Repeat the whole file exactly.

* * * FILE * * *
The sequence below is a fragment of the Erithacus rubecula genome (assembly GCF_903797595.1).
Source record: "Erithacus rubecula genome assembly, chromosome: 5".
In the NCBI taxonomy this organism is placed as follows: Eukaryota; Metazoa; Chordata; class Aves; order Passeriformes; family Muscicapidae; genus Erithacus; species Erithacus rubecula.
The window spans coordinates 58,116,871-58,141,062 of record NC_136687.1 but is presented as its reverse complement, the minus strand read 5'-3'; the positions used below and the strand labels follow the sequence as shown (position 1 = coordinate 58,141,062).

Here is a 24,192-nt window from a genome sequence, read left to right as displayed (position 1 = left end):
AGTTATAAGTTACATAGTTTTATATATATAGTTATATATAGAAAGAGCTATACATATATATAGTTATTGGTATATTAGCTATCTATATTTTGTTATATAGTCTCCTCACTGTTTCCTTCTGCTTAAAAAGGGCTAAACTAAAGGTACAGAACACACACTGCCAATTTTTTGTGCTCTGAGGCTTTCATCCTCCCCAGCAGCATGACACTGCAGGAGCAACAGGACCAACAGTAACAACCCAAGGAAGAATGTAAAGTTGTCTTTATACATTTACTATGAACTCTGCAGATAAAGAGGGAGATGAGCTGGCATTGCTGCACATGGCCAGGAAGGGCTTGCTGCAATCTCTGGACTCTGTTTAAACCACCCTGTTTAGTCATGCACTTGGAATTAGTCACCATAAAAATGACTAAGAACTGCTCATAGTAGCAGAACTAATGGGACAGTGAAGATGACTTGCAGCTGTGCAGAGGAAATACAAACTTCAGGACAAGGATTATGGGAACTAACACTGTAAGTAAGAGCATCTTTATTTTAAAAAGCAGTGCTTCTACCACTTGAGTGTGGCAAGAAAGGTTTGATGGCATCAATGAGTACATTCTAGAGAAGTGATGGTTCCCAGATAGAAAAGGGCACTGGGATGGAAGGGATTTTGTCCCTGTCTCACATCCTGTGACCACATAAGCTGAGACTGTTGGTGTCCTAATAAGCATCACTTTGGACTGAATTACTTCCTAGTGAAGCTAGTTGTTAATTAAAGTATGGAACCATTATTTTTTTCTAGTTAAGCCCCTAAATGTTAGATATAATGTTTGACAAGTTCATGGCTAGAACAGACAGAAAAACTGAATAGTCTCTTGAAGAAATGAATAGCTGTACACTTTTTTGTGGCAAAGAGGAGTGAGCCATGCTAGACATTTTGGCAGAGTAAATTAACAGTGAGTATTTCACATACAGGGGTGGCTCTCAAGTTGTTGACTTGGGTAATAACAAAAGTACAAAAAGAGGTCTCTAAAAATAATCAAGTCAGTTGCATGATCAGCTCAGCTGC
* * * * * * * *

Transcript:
The sequence below is a fragment of the Erithacus rubecula genome (assembly GCF_903797595.1).
Source record: "Erithacus rubecula genome assembly, chromosome: 5".
In the NCBI taxonomy this organism is placed as follows: Eukaryota; Metazoa; Chordata; class Aves; order Passeriformes; family Muscicapidae; genus Erithacus; species Erithacus rubecula.
The window spans coordinates 58,116,871-58,141,062 of record NC_136687.1 but is presented as its reverse complement, the minus strand read 5'-3'; the positions used below and the strand labels follow the sequence as shown (position 1 = coordinate 58,141,062).

Here is a 24,192-nt window from a genome sequence, read left to right as displayed (position 1 = left end):
AGTTATAAGTTACATAGTTTTATATATATAGTTATATATAGAAAGAGCTATACATATATATAGTTATTGGTATATTAGCTATCTATATTTTGTTATATAGTCTCCTCACTGTTTCCTTCTGCTTAAAAAGGGCTAAACTAAAGGTACAGAACACACACTGCCAATTTTTTGTGCTCTGAGGCTTTCATCCTCCCCAGCAGCATGACACTGCAGGAGCAACAGGACCAACAGTAACAACCCAAGGAAGAATGTAAAGTTGTCTTTATACATTTACTATGAACTCTGCAGATAAAGAGGGAGATGAGCTGGCATTGCTGCACATGGCCAGGAAGGGCTTGCTGCAATCTCTGGACTCTGTTTAAACCACCCTGTTTAGTCATGCACTTGGAATTAGTCACCATAAAAATGACTAAGAACTGCTCATAGTAGCAGAACTAATGGGACAGTGAAGATGACTTGCAGCTGTGCAGAGGAAATACAAACTTCAGGACAAGGATTATGGGAACTAACACTGTAAGTAAGAGCATCTTTATTTTAAAAAGCAGTGCTTCTACCACTTGAGTGTGGCAAGAAAGGTTTGATGGCATCAATGAGTACATTCTAGAGAAGTGATGGTTCCCAGATAGAAAAGGGCACTGGGATGGAAGGGATTTTGTCCCTGTCTCACATCCTGTGACCACATAAGCTGAGACTGTTGGTGTCCTAATAAGCATCACTTTGGACTGAATTACTTCCTAGTGAAGCTAGTTGTTAATTAAAGTATGGAACCATTATTTTTTTCTAGTTAAGCCCCTAAATGTTAGATATAATGTTTGACAAGTTCATGGCTAGAACAGACAGAAAAACTGAATAGTCTCTTGAAGAAATGAATAGCTGTACACTTTTTTGTGGCAAAGAGGAGTGAGCCATGCTAGACATTTTGGCAGAGTAAATTAACAGTGAGTATTTCACATACAGGGGTGGCTCTCAAGTTGTTGACTTGGGTAATAACAAAAGTACAAAAAGAGGTCTCTAAAAATAATCAAGTCAGTTGCATGATCAGCTCAGCTGC